Entertainment Weekly's Scores

For 5,390 reviews, this publication has graded:
  • 68% higher than the average critic
  • 2% same as the average critic
  • 30% lower than the average critic
On average, this publication grades 3.9 points higher than other critics. (0-100 point scale)
Average Movie review score: 66
Highest review score: 100 The Dish
Lowest review score: 0 Bangkok Dangerous
Score distribution:
5,390 movie reviews
  1. While he's (Bridges) having more fun than anyone in the audience is likely to be having, it's such a rip-snorting go-for-broke performance that it almost makes R.I.P.D. worth the price of admission. Almost.
  2. Scottish actor Peter Mullan saves a drama tangled in the seaweed of life lessons from drowning in pathos.
  3. Mostly comes down to rage fiends going at one another with baseball bats, knives, pesticide tanks, and power drills.
  4. Sean Penn doesn’t make movies very often these days. So when he does, you go in with certain expectations. Sadly, it’s best to leave them at the concession stand if you’re planning on enjoying The Gunman.
  5. The warmth comes through, even if the storytelling is simplistic and clichéd.
  6. House 2 may never elicit more than mild chuckles, but when Momma teaches the Fullers a few lessons about family, it's heartfelt without being syrupy.
  7. The difference between "Pretty Woman" and Runaway Bride is that we can no longer buy Roberts in her tearful romantic-melancholy mode. It seems vaguely patronizing now.
  8. As a movie, Freakonomics is like Jujubes for the brain - it starts to get cloying halfway through the box.
  9. Undoubtedly a trifle, but it's still kind of nice for a summer movie to try charming us instead of just bludgeoning us into submission.
  10. Every so often, Keanu Reeves' robo-voiced blankness serves him well, but when he has to play a pulpy, tormented demon-saint, scraping up insults and spitting them out like bullets, he's like the host of an infomercial doing an impersonation of a badass.
  11. But in this standard athlete-dies-young presentation, we never do catch the magic that made Steve Prefontaine a towering figure. Instead, this Pre is a shaggy-haired, sentimental favorite -- a teen angel rather than an Olympian.
  12. Overworked if heartfelt indie.
  13. Some motion pictures portray ultimate passion; others create ultimate thrills. Men in Black II achieves ultimate insignificance -- it's the sci-fi comedy spectacle as Whiffle-Ball epic.
  14. Clint Eastwood's American Sniper is a film that evokes complicated emotions. A month after seeing it, you might still be wrestling with whether it's powerful, profound, or propaganda.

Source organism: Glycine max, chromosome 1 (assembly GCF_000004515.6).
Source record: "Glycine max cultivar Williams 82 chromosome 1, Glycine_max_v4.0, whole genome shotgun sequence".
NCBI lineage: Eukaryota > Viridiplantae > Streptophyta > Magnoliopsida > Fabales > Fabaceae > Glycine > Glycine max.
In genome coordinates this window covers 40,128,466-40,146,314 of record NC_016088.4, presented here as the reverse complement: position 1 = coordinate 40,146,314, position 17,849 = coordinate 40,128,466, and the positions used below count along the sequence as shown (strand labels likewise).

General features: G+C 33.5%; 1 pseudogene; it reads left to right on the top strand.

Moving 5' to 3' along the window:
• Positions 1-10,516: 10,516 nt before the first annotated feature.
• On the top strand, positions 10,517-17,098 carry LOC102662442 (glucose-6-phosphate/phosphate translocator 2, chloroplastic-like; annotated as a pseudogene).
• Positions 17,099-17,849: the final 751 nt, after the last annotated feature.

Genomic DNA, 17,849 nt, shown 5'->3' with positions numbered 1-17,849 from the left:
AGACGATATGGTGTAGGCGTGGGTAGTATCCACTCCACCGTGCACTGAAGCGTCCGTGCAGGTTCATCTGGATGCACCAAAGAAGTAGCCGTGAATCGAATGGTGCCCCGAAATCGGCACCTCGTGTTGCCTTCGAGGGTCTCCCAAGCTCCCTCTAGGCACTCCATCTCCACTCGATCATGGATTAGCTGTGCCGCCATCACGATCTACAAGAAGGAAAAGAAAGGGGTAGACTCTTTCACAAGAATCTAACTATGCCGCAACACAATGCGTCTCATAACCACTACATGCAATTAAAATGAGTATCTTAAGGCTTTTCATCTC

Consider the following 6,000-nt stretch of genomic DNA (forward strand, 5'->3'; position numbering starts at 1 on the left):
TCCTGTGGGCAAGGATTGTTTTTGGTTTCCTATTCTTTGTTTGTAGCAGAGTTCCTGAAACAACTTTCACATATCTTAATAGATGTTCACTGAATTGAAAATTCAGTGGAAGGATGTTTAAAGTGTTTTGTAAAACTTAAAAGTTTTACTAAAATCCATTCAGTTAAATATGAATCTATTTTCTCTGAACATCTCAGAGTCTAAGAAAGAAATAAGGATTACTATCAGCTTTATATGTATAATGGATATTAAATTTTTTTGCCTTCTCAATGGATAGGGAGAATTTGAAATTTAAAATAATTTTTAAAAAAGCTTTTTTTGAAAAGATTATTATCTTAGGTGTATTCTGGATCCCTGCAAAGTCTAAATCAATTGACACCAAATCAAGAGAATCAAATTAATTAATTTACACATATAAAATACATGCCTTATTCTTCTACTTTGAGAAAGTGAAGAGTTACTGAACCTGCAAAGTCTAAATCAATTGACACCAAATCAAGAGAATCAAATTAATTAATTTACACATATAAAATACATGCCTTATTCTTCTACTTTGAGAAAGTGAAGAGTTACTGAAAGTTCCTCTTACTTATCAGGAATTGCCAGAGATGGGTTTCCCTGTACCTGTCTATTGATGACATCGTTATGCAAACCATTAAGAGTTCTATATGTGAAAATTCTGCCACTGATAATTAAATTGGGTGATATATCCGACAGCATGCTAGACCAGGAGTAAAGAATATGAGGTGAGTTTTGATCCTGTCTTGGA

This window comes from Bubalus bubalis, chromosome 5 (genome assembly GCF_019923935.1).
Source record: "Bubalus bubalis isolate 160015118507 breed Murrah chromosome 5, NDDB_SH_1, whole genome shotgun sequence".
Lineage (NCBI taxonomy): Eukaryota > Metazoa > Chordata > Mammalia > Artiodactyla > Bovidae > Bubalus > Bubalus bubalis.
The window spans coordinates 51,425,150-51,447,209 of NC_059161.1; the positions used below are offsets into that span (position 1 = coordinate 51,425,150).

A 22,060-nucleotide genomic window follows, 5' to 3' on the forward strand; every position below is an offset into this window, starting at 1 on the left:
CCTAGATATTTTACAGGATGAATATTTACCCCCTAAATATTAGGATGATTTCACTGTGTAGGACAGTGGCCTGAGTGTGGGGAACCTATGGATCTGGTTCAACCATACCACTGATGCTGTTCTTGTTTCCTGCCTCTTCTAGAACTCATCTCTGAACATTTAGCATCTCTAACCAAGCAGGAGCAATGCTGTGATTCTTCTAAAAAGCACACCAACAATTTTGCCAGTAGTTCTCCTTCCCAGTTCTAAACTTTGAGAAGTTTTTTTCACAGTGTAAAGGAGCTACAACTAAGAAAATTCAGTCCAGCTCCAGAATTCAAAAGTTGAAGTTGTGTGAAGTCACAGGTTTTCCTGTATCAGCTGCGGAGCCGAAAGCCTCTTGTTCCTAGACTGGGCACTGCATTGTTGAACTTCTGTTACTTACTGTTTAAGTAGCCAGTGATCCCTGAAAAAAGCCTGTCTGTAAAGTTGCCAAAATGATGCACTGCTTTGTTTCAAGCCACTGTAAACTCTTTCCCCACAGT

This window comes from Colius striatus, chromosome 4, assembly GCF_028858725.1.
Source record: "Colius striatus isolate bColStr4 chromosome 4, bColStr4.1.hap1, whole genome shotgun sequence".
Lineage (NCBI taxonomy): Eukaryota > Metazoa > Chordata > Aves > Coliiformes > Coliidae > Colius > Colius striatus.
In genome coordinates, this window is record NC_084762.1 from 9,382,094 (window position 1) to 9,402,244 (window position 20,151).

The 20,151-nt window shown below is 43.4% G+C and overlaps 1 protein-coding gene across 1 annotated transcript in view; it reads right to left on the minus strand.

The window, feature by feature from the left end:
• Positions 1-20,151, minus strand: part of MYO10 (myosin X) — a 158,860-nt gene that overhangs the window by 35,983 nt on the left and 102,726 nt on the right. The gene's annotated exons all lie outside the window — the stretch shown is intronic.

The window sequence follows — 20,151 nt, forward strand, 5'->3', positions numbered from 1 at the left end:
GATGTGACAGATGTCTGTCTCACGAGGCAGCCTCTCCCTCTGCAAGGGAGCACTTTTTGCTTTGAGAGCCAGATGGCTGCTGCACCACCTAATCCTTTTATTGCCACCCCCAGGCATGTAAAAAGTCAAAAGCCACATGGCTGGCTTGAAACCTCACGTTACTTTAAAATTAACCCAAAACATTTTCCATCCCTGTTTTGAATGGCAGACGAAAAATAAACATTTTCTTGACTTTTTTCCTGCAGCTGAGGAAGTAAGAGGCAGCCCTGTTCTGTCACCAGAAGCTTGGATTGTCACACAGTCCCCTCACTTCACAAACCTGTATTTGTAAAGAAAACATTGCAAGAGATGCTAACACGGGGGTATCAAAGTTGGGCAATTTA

15. All those twangy, homespun observations interrupt and annotate the narrative until Black and MacLaine's scenes start to feel as trivial as reenactments on a true-crime TV show.
  16. The hothouse drama Mother and Child is organized like a femme-friendly spa that specializes in treatments for the psyche rather than the skin. Soft New Agey music tinkles intrusively. Sore spots are prodded and massaged. Clients pass one another in the changing room. The ritual is exquisite to some, and excruciating to others.
  17. Hart's exasperated dervish shtick has moments of real live-wire anarchy, including one priceless gag at a firing range. Will it be enough to make Hart a household name? Maybe. But both he and his fans deserve better.
  18. Werewolves are tame with overuse, and movies like Blood and Chocolate -- where moments of inspiration vie in vain with Goth cliché -- play like underlit "Charmed" reruns.
  19. True to his stolid, humanist instincts and characteristically stodgy directorial style, writer-director John Sayles creates a story more educational than engrossing.
  20. The aliens aren't particularly scary or funny, and so the joke of watching Smith and Jones crack wise in their faces wears thin.
  21. One of those feminist cries in the dark in which the heroine, a saintly sufferer, is more admirable than interesting.
  22. Safe has more action than intrigue (or logic), and it's boilerplate vicious. It may satisfy Statham's fans, but they - like he - would do well to enlarge their expectations.
  23. Filmmaker Greg MacGillivray, a specialist in gigantic-screen nature movies including "The Living Sea," is up to date in his use of 70mm IMAX film, but he's stuck in the past about how to tell a story.
  24. A collection of shorts, here presented as flashbacks. All three derive from A.A. Milne's original tales, but retain only a smidgen of his droll, easy-chair wit.
  25. Their message (Cassavetes and screenwriter Jeremy Leven) in My Sister's Keeper? Cancer sucks, but there's always the balm of beach scenes and an emo soundtrack.
  26. A celebration of the theater that tends to drag the moment it's out of drag.
  27. Enough cheery mockery to amuse even non-tokers.
  28. So diaphanous it practically dissolves as you watch it.
  29. A bland, pious yet touching faith-based tearjerker.
  30. Oblivion has enough special-effects artistry to keep you distracted for a while. But all the eye candy in the world can’t mask the sensation that you’ve seen this all before…and done better.

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